Some of the OceansWatch team
Local lifestyle under threat
Rennell Island, Solomon Islands
The 2009 work season has successfully begun for two OceansWatch teams – one based in Vanuatu, led by Natalie Riddler on several host yachts; and another in the Solomon Islands and PNG, led by Chris Bone on Magic Roundabout. Natalie’s team is starting to collect data for the Vanuatu Ministry of Fisheries and Reef Check, on their first host boat, Waka Taitea. Chris and the crew have also had a very productive week on Rennell Island at the very south of the Solomon Islands archipelago. Rennell is unusual among other islands in Melanesia, as it is populated by people of Polynesian origin.
OceansWatch had been invited to Rennell by Willie Sau Kaitu’u, a member of the Tehakatu’u tribe in February 2009. When Chris and the team arrived they found a tribe with great leadership aware that its marine resources were reaching dangerously low levels. Since the 1960s various overseas fishing enterprises had persuaded the tribe to sell the last of their limited resources. Crayfish were completely fished out 20 years ago and are only just starting to re-appear. Sea cucumbers have almost completely vanished and the shark and clam populations at nearby reefs have been decimated. Adding to the burden of overfishing have been regular cyclones, which cause repeated damage to corals. Surveys found mainly massive and encrusting corals, those less susceptible to wave damage. All other coral forms were found but very few foliose and branching corals. In the damaged areas, new growth was encountered but all colonies were estimated to be less than 10 years old. The last major cyclone here was in 1993, a cyclone that destroyed every house in the area. As the bay where the Tehakatu’u tribe lives is very open even distant cyclones adversely affect the reef.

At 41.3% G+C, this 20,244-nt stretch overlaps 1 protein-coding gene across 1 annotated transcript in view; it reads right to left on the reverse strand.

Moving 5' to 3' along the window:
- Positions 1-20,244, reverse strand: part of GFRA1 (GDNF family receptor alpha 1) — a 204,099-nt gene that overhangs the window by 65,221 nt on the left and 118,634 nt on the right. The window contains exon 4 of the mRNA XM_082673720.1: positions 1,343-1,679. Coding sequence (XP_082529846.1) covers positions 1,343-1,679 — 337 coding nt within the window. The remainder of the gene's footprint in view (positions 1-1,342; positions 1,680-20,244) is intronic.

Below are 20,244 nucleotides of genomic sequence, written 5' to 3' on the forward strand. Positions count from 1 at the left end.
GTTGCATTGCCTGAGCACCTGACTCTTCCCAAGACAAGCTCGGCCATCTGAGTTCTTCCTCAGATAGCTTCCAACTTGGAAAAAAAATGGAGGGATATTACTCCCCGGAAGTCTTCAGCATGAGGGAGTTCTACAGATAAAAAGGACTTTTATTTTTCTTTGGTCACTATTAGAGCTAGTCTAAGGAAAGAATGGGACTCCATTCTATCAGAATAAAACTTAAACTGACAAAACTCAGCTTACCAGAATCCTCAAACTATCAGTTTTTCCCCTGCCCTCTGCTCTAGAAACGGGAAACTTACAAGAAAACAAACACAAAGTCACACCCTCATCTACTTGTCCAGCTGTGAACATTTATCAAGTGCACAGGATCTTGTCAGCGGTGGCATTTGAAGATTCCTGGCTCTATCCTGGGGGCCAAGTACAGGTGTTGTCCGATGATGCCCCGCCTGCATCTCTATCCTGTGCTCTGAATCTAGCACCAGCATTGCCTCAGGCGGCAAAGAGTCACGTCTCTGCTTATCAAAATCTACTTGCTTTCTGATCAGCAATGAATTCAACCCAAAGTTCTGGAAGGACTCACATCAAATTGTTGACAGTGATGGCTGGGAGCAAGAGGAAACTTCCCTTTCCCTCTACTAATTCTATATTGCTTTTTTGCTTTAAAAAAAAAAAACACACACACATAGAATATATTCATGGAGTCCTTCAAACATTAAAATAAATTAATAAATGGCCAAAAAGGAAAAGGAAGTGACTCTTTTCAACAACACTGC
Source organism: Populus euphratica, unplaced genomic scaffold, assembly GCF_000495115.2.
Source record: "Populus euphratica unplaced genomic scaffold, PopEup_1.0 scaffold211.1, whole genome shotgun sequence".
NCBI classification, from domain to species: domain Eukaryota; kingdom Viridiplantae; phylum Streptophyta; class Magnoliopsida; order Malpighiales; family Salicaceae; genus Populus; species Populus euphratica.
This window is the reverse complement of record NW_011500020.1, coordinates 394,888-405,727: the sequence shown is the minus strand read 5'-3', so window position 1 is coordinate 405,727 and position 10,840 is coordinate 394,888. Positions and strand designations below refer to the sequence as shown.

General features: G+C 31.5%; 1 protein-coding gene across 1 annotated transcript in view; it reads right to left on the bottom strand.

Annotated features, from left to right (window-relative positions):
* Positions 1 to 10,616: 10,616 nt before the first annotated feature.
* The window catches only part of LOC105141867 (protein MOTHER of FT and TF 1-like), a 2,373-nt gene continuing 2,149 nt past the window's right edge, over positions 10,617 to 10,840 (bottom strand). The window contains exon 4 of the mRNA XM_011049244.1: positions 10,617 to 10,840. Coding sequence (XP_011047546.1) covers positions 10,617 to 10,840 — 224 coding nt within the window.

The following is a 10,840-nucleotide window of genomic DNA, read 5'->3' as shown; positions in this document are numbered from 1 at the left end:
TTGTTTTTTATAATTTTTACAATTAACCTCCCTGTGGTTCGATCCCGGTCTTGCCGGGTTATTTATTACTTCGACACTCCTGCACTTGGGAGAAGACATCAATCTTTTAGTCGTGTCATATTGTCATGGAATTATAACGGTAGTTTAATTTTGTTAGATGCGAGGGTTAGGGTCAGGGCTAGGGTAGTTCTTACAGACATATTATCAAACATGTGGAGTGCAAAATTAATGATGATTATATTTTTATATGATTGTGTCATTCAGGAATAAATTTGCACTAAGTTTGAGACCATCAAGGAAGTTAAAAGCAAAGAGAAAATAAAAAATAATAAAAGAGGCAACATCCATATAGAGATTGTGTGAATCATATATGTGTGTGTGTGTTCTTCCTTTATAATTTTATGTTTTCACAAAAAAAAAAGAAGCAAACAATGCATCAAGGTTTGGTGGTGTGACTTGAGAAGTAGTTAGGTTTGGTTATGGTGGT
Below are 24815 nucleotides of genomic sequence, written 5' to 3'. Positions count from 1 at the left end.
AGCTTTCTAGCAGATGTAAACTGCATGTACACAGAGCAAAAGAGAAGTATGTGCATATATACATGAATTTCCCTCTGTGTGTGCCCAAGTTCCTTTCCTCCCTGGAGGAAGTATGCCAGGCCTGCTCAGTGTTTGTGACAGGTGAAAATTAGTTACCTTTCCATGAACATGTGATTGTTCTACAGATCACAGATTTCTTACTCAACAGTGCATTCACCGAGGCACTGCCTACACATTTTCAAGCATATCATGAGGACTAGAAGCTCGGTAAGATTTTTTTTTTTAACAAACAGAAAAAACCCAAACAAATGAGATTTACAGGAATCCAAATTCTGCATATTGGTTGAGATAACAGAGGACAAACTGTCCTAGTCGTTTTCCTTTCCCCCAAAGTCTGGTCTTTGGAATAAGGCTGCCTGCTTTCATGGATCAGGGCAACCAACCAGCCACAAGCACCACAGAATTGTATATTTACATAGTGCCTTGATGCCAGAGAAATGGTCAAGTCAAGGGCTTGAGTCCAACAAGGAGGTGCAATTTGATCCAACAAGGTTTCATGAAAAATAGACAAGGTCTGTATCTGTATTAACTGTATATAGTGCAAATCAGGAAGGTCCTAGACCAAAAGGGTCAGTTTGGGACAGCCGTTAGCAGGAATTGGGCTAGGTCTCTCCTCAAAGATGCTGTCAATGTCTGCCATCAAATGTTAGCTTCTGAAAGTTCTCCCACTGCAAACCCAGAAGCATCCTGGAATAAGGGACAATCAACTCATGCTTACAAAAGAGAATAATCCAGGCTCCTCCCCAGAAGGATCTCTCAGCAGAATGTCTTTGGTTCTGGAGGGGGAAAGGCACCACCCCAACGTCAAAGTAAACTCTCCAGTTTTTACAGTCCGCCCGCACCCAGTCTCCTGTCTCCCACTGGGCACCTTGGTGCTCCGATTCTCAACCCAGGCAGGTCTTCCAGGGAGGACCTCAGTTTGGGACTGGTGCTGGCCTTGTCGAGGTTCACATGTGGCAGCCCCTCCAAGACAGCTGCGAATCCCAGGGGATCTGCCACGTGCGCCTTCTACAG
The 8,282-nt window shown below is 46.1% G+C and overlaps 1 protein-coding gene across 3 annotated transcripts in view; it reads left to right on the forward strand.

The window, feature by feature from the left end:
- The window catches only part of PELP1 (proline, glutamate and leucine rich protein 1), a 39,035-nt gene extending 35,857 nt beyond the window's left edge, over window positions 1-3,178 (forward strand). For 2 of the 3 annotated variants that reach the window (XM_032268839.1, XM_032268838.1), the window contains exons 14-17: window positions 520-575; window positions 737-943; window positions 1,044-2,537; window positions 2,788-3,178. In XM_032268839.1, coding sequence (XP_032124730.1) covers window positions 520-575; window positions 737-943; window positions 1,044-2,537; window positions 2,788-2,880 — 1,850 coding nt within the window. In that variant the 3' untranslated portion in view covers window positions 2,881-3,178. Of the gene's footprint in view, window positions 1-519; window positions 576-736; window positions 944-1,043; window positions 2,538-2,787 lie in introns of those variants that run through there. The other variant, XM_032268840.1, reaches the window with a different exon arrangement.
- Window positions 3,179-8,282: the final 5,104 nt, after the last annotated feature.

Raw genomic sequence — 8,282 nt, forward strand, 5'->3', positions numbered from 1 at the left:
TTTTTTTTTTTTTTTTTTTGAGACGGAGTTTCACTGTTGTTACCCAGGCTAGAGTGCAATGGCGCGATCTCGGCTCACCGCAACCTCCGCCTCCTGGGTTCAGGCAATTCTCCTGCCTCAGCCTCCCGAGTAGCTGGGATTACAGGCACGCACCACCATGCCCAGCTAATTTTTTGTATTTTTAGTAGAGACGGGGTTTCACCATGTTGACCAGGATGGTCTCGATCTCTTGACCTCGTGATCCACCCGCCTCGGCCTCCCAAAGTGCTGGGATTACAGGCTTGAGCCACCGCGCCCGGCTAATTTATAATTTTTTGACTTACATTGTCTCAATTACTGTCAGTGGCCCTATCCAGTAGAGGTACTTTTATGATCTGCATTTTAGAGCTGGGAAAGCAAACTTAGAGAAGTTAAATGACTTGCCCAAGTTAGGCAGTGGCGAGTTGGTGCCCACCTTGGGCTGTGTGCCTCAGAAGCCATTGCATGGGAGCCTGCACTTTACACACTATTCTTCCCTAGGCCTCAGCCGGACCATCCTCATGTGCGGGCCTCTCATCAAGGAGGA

The local community does not have the resources to fish offshore and the soils are very poor, so reef fishing provides the major source of protein. The day after OceansWatch arrived, the community called a meeting in which OceansWatch scientist Alison Schmidt gave a talk on coral reef ecology and options were outlined for protecting fish stocks, such as constraints on fishing gear, seasonal bans, size limits and an MPA. Immediately after the talk the community formed the Tahakatu’u Conservation Committee, which asked OceansWatch to locate a suitable MPA site.
Alternate 100m sections were surveyed throughout the tribe’s reef and it was soon apparent that one site stood out as it had more coral life forms and coral cover than other sites. The area was mapped and Reef Check surveys were conducted both within and outside the MPA.
The Conservation committee met again to discuss the findings and agreed on the MPA site. While the community agrees that the MPA is an essential life insurance policy for the tribe’s marine resources, they are naturally concerned at the immediate loss of fishing area. OceansWatch will be working with the tribe to help them best utilize alternative sustainable resources for the next 4 years. OceansWatch will also train community members to monitor their own fisheries and MPA.
Frequent updates of the trip are available on the Magic Roundabout sailblog http://www.sailblogs.com/member/oceanswatch/.